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Thursday, November 11, 2010

The Armistice And The Treaty of Versailles:

The reference to the armistice and the “...11th hour of the 11th month...” should not be confused with the Treaty of Versailles. The armistice was the agreement to end hostility while peace treaties could be negotiated.

The Treaty of Versailles was just one of the peace treaties at the end of World War I. It ended the state of war between Germany and the Allied Powers. The other Central Powers on the German side of World War I were dealt with in separate treaties.

Although the armistice signed on November 11, 1918, ended the actual fighting, it took six months of negotiations at the Paris Peace Conference to conclude the peace treaty.

The armistice date was the most significant date for the fighting men and the victor nations involved as the late date signing of the Versailles and multiple other treaties were anticlimactic, at least until they were actually signed.

The reference to Rethondes may be a little confusing: Rethondes is a little village deep in the forest of Compiègne. The original source material used referenced Rethondes as the site the treaty was signed at, but the signing occurred next to the village not in it which explains why other sources refer to Rethondes or Compiegne or both. The French commander-in-chief Marshal Foch convened the armistice talks beside the tiny village with an eye towards secrecy because he wanted to shield the meeting from intrusive journalists, as well as spare the German delegation any hostile demonstrations by French locals.

Historically the Treaty of Versailles is sighted as a point of contention that led to a climate of frustration and resentment among the German people for decades after the treaty. The terms of the treaty were harsh upon the German people and was one of the circumstances that helped form a social and economic climate that accommodated the rise of Adolph Hitler and the Nazi party. But, just like the armistice date took on a more significant role to the victors than the treaty date so did the armistice site take on a more significant role to the defeated than the treaty location of Versailles. As important as the the treaty was to the German mindset the actual armistice site was held as a major embarrassment to the people as well:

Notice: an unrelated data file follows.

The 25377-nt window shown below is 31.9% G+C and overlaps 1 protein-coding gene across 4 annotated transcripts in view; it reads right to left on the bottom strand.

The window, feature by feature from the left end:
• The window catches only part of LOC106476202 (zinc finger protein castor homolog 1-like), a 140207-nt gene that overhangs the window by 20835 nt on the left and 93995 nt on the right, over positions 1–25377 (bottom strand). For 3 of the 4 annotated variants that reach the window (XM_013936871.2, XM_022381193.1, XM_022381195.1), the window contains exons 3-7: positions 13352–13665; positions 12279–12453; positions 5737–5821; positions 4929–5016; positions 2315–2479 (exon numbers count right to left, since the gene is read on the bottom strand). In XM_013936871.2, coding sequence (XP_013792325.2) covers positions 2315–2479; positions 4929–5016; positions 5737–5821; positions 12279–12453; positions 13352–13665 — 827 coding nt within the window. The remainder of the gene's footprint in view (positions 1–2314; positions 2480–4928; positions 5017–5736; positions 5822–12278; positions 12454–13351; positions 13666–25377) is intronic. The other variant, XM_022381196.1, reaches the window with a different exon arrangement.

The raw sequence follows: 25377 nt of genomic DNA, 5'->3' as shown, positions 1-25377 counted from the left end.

When Adolf Hitler received word from the French government that they wished to negotiate an armistice, Hitler selected Compiègne Forest near Compiègne as the site for the negotiations. As Compiègne was the site of the 1918 Armistice ending the Great War with a humiliating defeat for Germany, Hitler decided to sign the armistice in the same rail carriage where the Germans had signed the 1918 armistice.... a supreme moment of revenge for Germany.

...In the very same railway carriage in which the 1918 Armistice was signed (removed from a museum building and placed on the precise spot where it was located in 1918), Hitler sat in the same chair in which Marshal Ferdinand Foch had sat when he faced the representatives of the defeated German Empire. After listening to the reading of the preamble, Hitler – in a calculated gesture of disdain to the French delegates – left the carriage, as Foch had done in 1918, leaving the negotiations to his High Command of the Armed Forces Chief, General Wilhelm Keitel.

Even in the per-amble of the 1940 Armistice was the reference to the 1918 Armistice: “...which was felt by the German peoples as the deepest humiliation of all time.”

Three days later, on Hitler's orders, the Armistice site was demolished by the Germans. The carriage itself was taken to Berlin as a trophy of war, along with pieces of a large stone tablet which bore the inscription (in French):


The Alsace-Lorraine Monument (depicting a German eagle impaled by a sword) was destroyed and all evidence of the site was obliterated, with the notable exception of the statue of Marshal Foch: Hitler intentionally ordered it to be left intact so that it would be honoring only a wasteland. The railway carriage itself was taken to Crawinkel in Thuringia in 1945, where it was destroyed by SS troops and the remained buried *footnote.

After the second world war, German POW labor was used to restore the armistice site to its former state. The stone tablet's pieces were recovered and reassembled, and a replica of the railway carriage placed at the restored site and the Alsace-Lorraine monument was rebuilt.

After the reunification of Germany in 1989, those who witnessed the event came forth with earlier relics. Various components were returned to the French General Gamache in Compiègne in 1992. In 1994 a small oak commemorating the "hope for peace" was dug up from the destruction site in Crawinkel and transplanted to Compiègne.

by Glenn Littrell


*footnote: other sources say it was destroyed in a British air raid.

Südthüringer Zeitung (South Thuringia Newspaper) on 11 May 1991, "Hitler's Salon Wagon Found in the village of Crawinkel".

Commager, Henry Steele (1945). The Story of the Second World War. Boston: Little, Brown.

Friedrich, Otto (4 September 1989). "Desperate Years". Time.

Elaine, Sciolino (2 November 2008). "North of Paris, a Forest of History and Fantasy". New York Times.




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